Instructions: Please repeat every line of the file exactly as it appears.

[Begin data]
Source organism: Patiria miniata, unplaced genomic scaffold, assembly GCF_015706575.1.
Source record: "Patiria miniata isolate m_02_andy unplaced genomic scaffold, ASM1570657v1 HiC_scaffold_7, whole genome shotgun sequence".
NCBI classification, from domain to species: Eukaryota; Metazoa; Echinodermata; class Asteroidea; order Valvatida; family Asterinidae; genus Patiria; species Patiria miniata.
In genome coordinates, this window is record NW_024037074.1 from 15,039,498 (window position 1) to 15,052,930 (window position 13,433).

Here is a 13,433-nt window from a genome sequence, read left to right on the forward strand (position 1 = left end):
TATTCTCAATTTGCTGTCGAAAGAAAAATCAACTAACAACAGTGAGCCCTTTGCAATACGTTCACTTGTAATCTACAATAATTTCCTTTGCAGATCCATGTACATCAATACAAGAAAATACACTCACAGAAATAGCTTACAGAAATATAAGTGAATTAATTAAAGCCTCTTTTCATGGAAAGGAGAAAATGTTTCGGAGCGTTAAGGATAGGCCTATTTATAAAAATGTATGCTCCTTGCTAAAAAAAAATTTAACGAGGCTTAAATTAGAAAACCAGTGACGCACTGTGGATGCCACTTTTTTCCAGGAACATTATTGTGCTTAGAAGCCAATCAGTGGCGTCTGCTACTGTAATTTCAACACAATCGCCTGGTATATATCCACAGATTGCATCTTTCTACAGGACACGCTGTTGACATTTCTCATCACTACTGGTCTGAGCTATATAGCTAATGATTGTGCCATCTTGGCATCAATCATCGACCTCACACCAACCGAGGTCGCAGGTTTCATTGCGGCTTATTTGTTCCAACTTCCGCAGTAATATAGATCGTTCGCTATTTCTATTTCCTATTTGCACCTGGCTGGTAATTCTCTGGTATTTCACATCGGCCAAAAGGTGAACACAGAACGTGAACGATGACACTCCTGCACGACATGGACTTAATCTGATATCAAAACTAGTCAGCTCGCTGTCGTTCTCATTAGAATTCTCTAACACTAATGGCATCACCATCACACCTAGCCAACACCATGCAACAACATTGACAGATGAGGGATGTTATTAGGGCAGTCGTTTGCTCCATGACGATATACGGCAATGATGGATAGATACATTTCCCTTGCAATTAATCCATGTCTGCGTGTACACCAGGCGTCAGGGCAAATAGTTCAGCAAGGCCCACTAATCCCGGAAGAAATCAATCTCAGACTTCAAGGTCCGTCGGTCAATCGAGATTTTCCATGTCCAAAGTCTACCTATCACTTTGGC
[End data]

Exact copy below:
Source organism: Patiria miniata, unplaced genomic scaffold, assembly GCF_015706575.1.
Source record: "Patiria miniata isolate m_02_andy unplaced genomic scaffold, ASM1570657v1 HiC_scaffold_7, whole genome shotgun sequence".
NCBI classification, from domain to species: Eukaryota; Metazoa; Echinodermata; class Asteroidea; order Valvatida; family Asterinidae; genus Patiria; species Patiria miniata.
In genome coordinates, this window is record NW_024037074.1 from 15,039,498 (window position 1) to 15,052,930 (window position 13,433).

Here is a 13,433-nt window from a genome sequence, read left to right on the forward strand (position 1 = left end):
TATTCTCAATTTGCTGTCGAAAGAAAAATCAACTAACAACAGTGAGCCCTTTGCAATACGTTCACTTGTAATCTACAATAATTTCCTTTGCAGATCCATGTACATCAATACAAGAAAATACACTCACAGAAATAGCTTACAGAAATATAAGTGAATTAATTAAAGCCTCTTTTCATGGAAAGGAGAAAATGTTTCGGAGCGTTAAGGATAGGCCTATTTATAAAAATGTATGCTCCTTGCTAAAAAAAAATTTAACGAGGCTTAAATTAGAAAACCAGTGACGCACTGTGGATGCCACTTTTTTCCAGGAACATTATTGTGCTTAGAAGCCAATCAGTGGCGTCTGCTACTGTAATTTCAACACAATCGCCTGGTATATATCCACAGATTGCATCTTTCTACAGGACACGCTGTTGACATTTCTCATCACTACTGGTCTGAGCTATATAGCTAATGATTGTGCCATCTTGGCATCAATCATCGACCTCACACCAACCGAGGTCGCAGGTTTCATTGCGGCTTATTTGTTCCAACTTCCGCAGTAATATAGATCGTTCGCTATTTCTATTTCCTATTTGCACCTGGCTGGTAATTCTCTGGTATTTCACATCGGCCAAAAGGTGAACACAGAACGTGAACGATGACACTCCTGCACGACATGGACTTAATCTGATATCAAAACTAGTCAGCTCGCTGTCGTTCTCATTAGAATTCTCTAACACTAATGGCATCACCATCACACCTAGCCAACACCATGCAACAACATTGACAGATGAGGGATGTTATTAGGGCAGTCGTTTGCTCCATGACGATATACGGCAATGATGGATAGATACATTTCCCTTGCAATTAATCCATGTCTGCGTGTACACCAGGCGTCAGGGCAAATAGTTCAGCAAGGCCCACTAATCCCGGAAGAAATCAATCTCAGACTTCAAGGTCCGTCGGTCAATCGAGATTTTCCATGTCCAAAGTCTACCTATCACTTTGGC